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ages ancient Annals appear arms arrived beauty became Book called carried castle cause century character chief clan common considered continued course death documents Dublin Earl early Edgeworth England English Erin fact feeling foreign four Galway give given hand head honor hope Hugh important interest Ireland Irish Italy John Kilkenny King known land language late laws learned literature live look Lord manner manuscript marched Masters means mind native nature never noble O'Donnell O'Neill object original party passed period persons poet poor portion possession present preserved Prince reader received records regard remained represented royal says sent Sheil Society success thing tion took town whole writer written young
Page 369 - The old order changeth, yielding place to new, And God fulfils Himself in many ways, Lest one good custom should corrupt the world.
Page 557 - Beside yon straggling fence that skirts the way, With blossom'd furze unprofitably gay, There in his noisy mansion, skilled to rule, The village master taught his little school. A man severe he was, and stern to view; I knew him well, and every truant knew...
Page 360 - On Lough Neagh's bank as the fisherman strays, When the clear, cold eve's declining, He sees the round towers of other days, In the wave beneath him shining! Thus shall memory often, in dreams sublime, Catch a glimpse of the days that are over, Thus, sighing, look through the waves of time For the long-faded glories they cover!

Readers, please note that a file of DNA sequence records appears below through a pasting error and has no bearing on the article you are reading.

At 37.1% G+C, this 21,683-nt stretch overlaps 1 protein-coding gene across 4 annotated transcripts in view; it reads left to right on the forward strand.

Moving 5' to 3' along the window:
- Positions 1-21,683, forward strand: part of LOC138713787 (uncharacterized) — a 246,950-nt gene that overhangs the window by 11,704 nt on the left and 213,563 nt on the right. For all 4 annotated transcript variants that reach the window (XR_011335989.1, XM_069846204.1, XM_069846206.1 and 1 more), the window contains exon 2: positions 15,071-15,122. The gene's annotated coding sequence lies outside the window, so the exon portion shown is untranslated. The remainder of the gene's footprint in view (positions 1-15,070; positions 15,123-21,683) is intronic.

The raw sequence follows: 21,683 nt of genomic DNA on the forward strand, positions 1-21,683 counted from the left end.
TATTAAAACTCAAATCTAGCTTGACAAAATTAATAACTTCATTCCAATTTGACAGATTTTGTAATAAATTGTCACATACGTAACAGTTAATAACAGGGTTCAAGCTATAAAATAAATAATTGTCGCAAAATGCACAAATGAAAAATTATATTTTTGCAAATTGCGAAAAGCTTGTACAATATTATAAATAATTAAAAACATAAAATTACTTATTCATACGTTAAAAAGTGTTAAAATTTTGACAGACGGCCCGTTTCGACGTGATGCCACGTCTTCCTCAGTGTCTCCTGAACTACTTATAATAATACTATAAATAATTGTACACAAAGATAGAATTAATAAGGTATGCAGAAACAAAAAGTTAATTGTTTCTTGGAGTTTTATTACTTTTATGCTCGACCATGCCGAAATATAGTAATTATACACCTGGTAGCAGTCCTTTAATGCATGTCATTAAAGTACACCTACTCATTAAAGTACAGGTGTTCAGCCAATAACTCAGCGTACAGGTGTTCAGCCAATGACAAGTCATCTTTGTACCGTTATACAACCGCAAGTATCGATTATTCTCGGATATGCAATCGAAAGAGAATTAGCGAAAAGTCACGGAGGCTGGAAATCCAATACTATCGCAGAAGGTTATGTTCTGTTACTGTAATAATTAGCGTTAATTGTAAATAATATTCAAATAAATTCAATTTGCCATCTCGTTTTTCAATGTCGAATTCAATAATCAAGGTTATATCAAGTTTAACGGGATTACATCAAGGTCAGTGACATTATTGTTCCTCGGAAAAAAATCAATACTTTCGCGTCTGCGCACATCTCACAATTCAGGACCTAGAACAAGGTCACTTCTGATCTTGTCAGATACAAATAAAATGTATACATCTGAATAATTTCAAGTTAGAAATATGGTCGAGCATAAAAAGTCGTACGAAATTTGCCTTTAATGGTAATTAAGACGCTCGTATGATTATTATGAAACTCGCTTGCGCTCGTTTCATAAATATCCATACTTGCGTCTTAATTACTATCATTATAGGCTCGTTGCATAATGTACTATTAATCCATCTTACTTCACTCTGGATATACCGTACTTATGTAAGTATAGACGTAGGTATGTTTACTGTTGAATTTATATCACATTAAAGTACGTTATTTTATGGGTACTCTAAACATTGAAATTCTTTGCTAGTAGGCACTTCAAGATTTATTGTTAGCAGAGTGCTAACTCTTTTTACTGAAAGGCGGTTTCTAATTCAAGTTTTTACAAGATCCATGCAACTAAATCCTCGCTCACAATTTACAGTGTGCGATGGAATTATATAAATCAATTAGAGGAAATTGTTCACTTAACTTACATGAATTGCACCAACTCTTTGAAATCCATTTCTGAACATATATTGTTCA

Page 376 - Thus death reigns in all the portions of our time; the autumn with its fruits provides disorders for us, and the winter's cold turns them into sharp diseases, and the spring brings flowers to strew our hearse, and the summer gives green turf and brambles to bind upon our graves.
Page 534 - No one shall run on the Sabbath day, or walk in his garden or elsewhere, except reverently to and from meeting. "No one shall travel, cook victuals, make beds, sweep house, cut hair, or shave, on the Sabbath day.
Page 364 - Where rose the mountains, there to him were friends ; Where roll'd the ocean, thereon was his home ; Where a blue sky, and glowing clime, extends, He had the passion and the power to roam ; The desert, forest, cavern, breaker's foam, Were unto him companionship ; they spake A mutual language, clearer than the tome Of his land's tongue, which he would oft forsake For Nature's pages glass'd by sunbeams on the lake.
Page 370 - For woman is not undevelopt man, . But diverse : could we make her as the man, Sweet Love were slain: his dearest bond is this, Not like to like, but like in difference. Yet in the long years liker must they grow; The man be more of woman, she of man; He gain in sweetness and in moral height, Nor lose the wrestling thews that throw the world; She mental breadth, nor fail in childward care...
Page 355 - At length did cross an Albatross, Thorough the fog it came; As if it had been a Christian soul, We hailed it in God's name. It ate the food it ne'er had eat, And round and round it flew. The ice did split with a thunder-fit; The helmsman steered us through! And a good south wind sprung up behind; The Albatross did follow, And every day, for food or play, Came to the mariners hollo!
Page 458 - Jeremy Collier, Sir?' JOHNSON. 'Jeremy Collier fought without a rival, and therefore could not claim the victory.' Mr. Henderson mentioned Kenn and Kettlewell; but some objections were made: at last he said, 'But, Sir, what do you think of Leslie?' JOHNSON. 'Charles Leslie I had forgotten. Leslie was a reasoner, and a reasoner who was not to be reasoned against.